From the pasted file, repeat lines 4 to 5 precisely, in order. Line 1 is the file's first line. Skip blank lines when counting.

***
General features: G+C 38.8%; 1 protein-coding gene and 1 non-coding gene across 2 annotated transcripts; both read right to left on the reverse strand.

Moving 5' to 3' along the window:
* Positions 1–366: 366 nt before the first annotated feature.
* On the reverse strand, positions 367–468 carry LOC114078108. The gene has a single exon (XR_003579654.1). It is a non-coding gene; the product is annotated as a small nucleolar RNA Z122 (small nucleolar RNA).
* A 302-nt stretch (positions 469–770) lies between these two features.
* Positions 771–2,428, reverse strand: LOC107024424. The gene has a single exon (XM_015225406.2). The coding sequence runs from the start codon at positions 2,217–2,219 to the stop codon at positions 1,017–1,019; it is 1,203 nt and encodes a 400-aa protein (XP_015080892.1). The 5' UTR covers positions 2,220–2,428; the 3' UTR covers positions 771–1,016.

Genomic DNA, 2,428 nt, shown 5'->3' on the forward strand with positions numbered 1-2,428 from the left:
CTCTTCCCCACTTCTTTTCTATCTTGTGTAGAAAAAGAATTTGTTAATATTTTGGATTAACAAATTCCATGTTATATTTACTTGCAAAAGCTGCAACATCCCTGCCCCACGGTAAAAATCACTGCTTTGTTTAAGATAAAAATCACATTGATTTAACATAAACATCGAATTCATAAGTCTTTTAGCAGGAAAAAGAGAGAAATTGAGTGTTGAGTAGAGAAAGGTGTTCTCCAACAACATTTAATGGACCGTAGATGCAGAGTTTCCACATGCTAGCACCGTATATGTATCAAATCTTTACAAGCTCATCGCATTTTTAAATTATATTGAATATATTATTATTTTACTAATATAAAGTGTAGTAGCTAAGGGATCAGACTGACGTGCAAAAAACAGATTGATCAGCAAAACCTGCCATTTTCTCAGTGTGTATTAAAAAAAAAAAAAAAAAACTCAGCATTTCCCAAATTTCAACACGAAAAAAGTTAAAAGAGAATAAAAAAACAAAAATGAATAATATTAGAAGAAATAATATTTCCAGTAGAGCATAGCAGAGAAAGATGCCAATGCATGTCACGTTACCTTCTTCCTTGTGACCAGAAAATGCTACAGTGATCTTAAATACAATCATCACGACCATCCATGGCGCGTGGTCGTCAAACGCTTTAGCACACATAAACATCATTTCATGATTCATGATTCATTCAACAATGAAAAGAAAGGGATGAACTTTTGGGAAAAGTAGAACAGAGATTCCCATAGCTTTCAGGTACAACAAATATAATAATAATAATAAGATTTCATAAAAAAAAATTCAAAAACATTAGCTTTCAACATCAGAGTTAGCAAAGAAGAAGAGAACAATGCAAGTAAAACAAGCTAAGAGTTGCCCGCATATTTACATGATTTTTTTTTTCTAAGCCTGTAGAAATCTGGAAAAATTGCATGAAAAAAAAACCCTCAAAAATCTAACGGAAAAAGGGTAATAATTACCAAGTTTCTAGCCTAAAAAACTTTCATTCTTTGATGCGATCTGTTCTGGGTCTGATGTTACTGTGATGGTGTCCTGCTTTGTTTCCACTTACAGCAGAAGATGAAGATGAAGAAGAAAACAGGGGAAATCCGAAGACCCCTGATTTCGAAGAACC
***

* On the reverse strand, positions 367–468 carry LOC114078108. The gene has a single exon (XR_003579654.1). It is a non-coding gene; the product is annotated as a small nucleolar RNA Z122 (small nucleolar RNA).
* A 302-nt stretch (positions 469–770) lies between these two features.